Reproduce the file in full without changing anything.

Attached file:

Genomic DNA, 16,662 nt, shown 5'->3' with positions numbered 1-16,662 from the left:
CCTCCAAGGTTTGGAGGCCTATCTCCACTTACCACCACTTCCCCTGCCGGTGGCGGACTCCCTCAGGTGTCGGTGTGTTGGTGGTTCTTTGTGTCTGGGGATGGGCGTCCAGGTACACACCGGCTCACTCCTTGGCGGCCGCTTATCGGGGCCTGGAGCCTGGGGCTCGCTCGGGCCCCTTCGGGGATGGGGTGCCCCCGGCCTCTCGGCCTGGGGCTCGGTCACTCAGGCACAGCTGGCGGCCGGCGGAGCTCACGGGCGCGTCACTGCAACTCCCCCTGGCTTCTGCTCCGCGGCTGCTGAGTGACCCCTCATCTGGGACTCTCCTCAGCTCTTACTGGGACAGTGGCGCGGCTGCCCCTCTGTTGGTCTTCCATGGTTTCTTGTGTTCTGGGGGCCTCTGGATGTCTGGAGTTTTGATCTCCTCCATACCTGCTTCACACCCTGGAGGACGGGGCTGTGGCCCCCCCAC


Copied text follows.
Genomic DNA, 16,662 nt, shown 5'->3' with positions numbered 1-16,662 from the left:
CCTCCAAGGTTTGGAGGCCTATCTCCACTTACCACCACTTCCCCTGCCGGTGGCGGACTCCCTCAGGTGTCGGTGTGTTGGTGGTTCTTTGTGTCTGGGGATGGGCGTCCAGGTACACACCGGCTCACTCCTTGGCGGCCGCTTATCGGGGCCTGGAGCCTGGGGCTCGCTCGGGCCCCTTCGGGGATGGGGTGCCCCCGGCCTCTCGGCCTGGGGCTCGGTCACTCAGGCACAGCTGGCGGCCGGCGGAGCTCACGGGCGCGTCACTGCAACTCCCCCTGGCTTCTGCTCCGCGGCTGCTGAGTGACCCCTCATCTGGGACTCTCCTCAGCTCTTACTGGGACAGTGGCGCGGCTGCCCCTCTGTTGGTCTTCCATGGTTTCTTGTGTTCTGGGGGCCTCTGGATGTCTGGAGTTTTGATCTCCTCCATACCTGCTTCACACCCTGGAGGACGGGGCTGTGGCCCCCCCAC